Every year, hundreds of thousands of wild animals die on German roads. Now scientists are studying new ways to prevent deer, boar and other creatures from being run over.
Bertram is dead. The roe buck was hit by a car on the L 95, a regional road near Willstätt in the southwestern state of Baden-Württemberg. The same thing happened to fellow deer Charlotte and Norbert. In the space of 14 months, Jutta, a doe, crossed the heavily traveled L 85, near the town of Bühl, more than 1,000 times -- accident-free. But then she too was hit.
Falko Brieger and Max Kröschel, two forest managers from the city of Freiburg, have affixed bright yellow GPS receivers to 45 deer. Once a week, the scientists drive from the Baden-Württemberg Forestry Testing and Research Institute to their test regions and read the movement data from the GPS collars. They want to know how often animals like Bertram, Norbert, Charlotte and Jutta head towards the road. What is their range? How often do they cross the road? And how -- and this is the most important question for the researchers -- can they be prevented from running blindly onto county, regional and federal roadways?
Germany's Roadkill Epidemic
A car smashes into a wild animal on a German road over one million times a year. Collisions with foxes, badgers and rabbits rarely cause significant harm, at least to drivers and passengers. But collisions with deer and wild boar or, as was the case on Berlin's Ring Road last September, with a stately elk, can kill drivers.
There were approximately 200,000 accidents involving collisions with wild animals in 2012. They claimed 20 lives, seriously injured 615 people and caused about half a billion euros in insurance losses. According to horrific statistics compiled by hunters, about 20 percent of the wildlife killed throughout Germany each year is so-called roadkill, dispatched by the radiator of a speeding car instead of a hunter's gun.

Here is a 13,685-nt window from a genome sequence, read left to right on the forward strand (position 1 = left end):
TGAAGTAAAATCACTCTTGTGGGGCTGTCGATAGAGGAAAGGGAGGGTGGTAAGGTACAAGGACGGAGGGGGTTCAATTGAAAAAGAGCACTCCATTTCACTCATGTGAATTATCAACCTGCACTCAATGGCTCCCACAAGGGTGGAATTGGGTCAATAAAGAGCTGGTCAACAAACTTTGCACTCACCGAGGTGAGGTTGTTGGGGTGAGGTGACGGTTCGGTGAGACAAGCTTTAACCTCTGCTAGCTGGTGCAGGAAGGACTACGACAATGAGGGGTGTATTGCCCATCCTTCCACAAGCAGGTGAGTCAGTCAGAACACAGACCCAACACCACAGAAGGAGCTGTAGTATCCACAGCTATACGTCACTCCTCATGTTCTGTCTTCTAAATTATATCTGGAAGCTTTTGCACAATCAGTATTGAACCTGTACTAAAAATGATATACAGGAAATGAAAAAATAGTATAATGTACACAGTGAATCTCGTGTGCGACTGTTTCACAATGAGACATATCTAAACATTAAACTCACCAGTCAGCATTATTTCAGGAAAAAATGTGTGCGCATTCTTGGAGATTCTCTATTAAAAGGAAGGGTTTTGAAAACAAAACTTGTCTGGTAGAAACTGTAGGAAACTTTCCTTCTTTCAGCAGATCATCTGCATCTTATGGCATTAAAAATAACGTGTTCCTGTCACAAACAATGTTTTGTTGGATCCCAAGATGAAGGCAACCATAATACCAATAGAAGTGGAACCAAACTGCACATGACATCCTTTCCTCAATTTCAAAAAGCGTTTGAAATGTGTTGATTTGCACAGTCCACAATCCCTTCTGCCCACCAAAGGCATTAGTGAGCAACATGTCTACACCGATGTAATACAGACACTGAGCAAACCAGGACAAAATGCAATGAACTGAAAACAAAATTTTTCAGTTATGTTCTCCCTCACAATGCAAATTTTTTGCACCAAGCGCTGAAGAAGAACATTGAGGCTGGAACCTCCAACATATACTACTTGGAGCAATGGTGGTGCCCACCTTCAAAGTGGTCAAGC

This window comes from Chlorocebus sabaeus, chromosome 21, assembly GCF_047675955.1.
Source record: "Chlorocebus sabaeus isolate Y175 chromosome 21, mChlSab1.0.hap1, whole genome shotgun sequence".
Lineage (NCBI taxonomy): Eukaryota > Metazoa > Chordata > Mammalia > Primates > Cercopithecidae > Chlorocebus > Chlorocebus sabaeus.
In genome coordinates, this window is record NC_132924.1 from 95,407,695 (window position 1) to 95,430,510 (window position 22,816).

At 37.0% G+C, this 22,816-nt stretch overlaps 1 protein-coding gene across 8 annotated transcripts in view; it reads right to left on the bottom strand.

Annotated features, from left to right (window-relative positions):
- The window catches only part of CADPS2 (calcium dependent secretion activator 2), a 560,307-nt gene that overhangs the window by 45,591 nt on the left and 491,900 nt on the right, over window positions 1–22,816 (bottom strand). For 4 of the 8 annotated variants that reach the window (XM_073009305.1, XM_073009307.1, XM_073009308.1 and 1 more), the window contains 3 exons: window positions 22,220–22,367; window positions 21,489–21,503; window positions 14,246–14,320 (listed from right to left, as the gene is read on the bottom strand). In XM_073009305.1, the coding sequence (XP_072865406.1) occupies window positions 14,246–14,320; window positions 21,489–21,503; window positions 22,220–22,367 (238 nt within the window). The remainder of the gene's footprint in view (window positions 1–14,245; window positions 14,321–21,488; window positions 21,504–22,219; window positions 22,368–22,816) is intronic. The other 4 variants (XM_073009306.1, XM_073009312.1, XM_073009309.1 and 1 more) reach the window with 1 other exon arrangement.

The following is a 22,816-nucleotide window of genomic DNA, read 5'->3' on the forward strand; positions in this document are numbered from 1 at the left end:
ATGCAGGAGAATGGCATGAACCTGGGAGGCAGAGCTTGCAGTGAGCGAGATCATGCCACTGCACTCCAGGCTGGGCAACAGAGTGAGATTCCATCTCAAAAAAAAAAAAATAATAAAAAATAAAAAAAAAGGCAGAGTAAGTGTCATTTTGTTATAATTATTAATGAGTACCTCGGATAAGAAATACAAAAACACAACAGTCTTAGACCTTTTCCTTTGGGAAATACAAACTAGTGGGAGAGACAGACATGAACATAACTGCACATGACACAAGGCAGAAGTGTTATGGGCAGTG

In some regions, such as the heavily forested Waldeck-Frankenberg administrative district in the western state of Hesse, surprise encounters between wildlife and vehicles already account for a third of all traffic accidents. When an animal steps onto the roadway in the dark, drivers often have little time to apply the brakes. "It stood there as if it had just been beamed down," recalls Werner Hankel, a businessman who killed a deer with his Audi one night on the B 252, a federal road between the towns of Twiste and Berndorf. The accident caused €5,000 ($6,500) in damage to his car.
Although some animals initially survive a crash, they often sustain serious injuries. When it happens at night in his district, forest ranger Gerhard Thomas receives a call from the police. Then Thomas, a hunter from Kleve in the Lower Rhine region, hitches a trailer to his car and drives to the accident site. "The worst thing is the curious onlookers," says Thomas, "the 'friends of Bambi' who want to take a deer with an open fracture to the vet." Forest rangers and tenant hunters -- hunters who have had a hunting license for at least three years -- are required to shoot seriously injured wildlife.
Cutting-Edge Anti-Collision Technology
This is one of the reasons hunters are especially keen to test methods of driving wildlife away from the side of the road. Over a million reflectors have been attached to black-and-white reflector posts throughout the country by hunters. When the light from a car's headlights hits the disks, they emit a bluish beam along the edge of the roadway -- in essence, a fence made of light that's designed to make animals hesitate before crossing the road.
In other locations, hunters spray expanding foam -- infused with the odors of lynx, wolves, bears and human beings -- onto trees and stakes on the roadside. These "perfumed fences" are also meant to induce animals into thinking twice before running into a deadly encounter.